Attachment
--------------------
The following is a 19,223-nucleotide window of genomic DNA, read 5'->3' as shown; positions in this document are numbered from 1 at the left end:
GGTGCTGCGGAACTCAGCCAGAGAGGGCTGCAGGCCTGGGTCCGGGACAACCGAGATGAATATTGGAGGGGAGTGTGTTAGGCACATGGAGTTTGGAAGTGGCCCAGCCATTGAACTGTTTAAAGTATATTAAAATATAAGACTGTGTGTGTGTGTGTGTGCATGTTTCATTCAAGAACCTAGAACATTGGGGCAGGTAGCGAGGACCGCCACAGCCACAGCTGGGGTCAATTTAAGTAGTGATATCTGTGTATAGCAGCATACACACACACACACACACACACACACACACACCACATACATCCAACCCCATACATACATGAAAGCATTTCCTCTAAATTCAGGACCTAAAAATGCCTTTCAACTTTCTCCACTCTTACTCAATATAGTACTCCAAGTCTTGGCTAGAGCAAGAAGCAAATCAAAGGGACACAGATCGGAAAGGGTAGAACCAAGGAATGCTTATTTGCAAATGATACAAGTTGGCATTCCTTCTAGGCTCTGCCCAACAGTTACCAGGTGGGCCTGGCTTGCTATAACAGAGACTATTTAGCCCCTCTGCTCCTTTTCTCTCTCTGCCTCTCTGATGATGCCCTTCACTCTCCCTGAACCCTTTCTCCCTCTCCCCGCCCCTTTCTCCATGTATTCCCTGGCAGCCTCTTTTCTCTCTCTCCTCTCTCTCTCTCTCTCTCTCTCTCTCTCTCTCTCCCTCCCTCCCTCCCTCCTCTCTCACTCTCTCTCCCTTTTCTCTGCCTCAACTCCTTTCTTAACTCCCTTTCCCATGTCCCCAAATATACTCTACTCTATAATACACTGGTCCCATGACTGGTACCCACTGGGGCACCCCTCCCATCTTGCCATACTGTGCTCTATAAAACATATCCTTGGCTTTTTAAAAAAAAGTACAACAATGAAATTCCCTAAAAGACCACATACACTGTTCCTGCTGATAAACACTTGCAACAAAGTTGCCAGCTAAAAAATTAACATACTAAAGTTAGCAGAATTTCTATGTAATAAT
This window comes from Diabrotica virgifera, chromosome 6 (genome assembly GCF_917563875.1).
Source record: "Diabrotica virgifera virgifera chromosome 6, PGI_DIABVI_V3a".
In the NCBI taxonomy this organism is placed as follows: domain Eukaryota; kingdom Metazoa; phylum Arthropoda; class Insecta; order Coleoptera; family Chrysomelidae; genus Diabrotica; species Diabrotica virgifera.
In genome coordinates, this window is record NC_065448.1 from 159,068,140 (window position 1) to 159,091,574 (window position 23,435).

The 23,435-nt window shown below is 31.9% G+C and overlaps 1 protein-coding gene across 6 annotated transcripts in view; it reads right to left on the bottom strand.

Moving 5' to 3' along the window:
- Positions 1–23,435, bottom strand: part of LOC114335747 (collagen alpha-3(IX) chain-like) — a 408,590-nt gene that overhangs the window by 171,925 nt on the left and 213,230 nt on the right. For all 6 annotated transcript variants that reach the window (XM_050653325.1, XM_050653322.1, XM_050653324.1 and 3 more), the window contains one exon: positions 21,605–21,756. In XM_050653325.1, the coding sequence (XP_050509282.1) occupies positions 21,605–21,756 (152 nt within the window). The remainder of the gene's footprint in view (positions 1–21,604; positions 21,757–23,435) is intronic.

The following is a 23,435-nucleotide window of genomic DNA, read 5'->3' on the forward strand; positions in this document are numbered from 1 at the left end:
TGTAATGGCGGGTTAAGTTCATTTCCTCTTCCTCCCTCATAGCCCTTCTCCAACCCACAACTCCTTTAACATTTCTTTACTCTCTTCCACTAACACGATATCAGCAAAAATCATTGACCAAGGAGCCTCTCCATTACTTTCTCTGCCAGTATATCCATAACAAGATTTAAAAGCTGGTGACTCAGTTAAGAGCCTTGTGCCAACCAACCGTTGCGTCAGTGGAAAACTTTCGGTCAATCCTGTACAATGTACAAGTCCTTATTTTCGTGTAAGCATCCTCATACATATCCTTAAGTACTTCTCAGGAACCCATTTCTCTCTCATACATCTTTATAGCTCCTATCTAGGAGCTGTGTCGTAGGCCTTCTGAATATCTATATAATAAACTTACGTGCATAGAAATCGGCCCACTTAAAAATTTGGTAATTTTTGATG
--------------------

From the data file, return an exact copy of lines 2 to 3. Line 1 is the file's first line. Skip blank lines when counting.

GGTGCTGCGGAACTCAGCCAGAGAGGGCTGCAGGCCTGGGTCCGGGACAACCGAGATGAATATTGGAGGGGAGTGTGTTAGGCACATGGAGTTTGGAAGTGGCCCAGCCATTGAACTGTTTAAAGTATATTAAAATATAAGACTGTGTGTGTGTGTGTGTGCATGTTTCATTCAAGAACCTAGAACATTGGGGCAGGTAGCGAGGACCGCCACAGCCACAGCTGGGGTCAATTTAAGTAGTGATATCTGTGTATAGCAGCATACACACACACACACACACACACACACACACACCACATACATCCAACCCCATACATACATGAAAGCATTTCCTCTAAATTCAGGACCTAAAAATGCCTTTCAACTTTCTCCACTCTTACTCAATATAGTACTCCAAGTCTTGGCTAGAGCAAGAAGCAAATCAAAGGGACACAGATCGGAAAGGGTAGAACCAAGGAATGCTTATTTGCAAATGATACAAGTTGGCATTCCTTCTAGGCTCTGCCCAACAGTTACCAGGTGGGCCTGGCTTGCTATAACAGAGACTATTTAGCCCCTCTGCTCCTTTTCTCTCTCTGCCTCTCTGATGATGCCCTTCACTCTCCCTGAACCCTTTCTCCCTCTCCCCGCCCCTTTCTCCATGTATTCCCTGGCAGCCTCTTTTCTCTCTCTCCTCTCTCTCTCTCTCTCTCTCTCTCTCTCTCTCTCCCTCCCTCCCTCCCTCCTCTCTCACTCTCTCTCCCTTTTCTCTGCCTCAACTCCTTTCTTAACTCCCTTTCCCATGTCCCCAAATATACTCTACTCTATAATACACTGGTCCCATGACTGGTACCCACTGGGGCACCCCTCCCATCTTGCCATACTGTGCTCTATAAAACATATCCTTGGCTTTTTAAAAAAAAGTACAACAATGAAATTCCCTAAAAGACCACATACACTGTTCCTGCTGATAAACACTTGCAACAAAGTTGCCAGCTAAAAAATTAACATACTAAAGTTAGCAGAATTTCTATGTAATAAT
This window comes from Diabrotica virgifera, chromosome 6 (genome assembly GCF_917563875.1).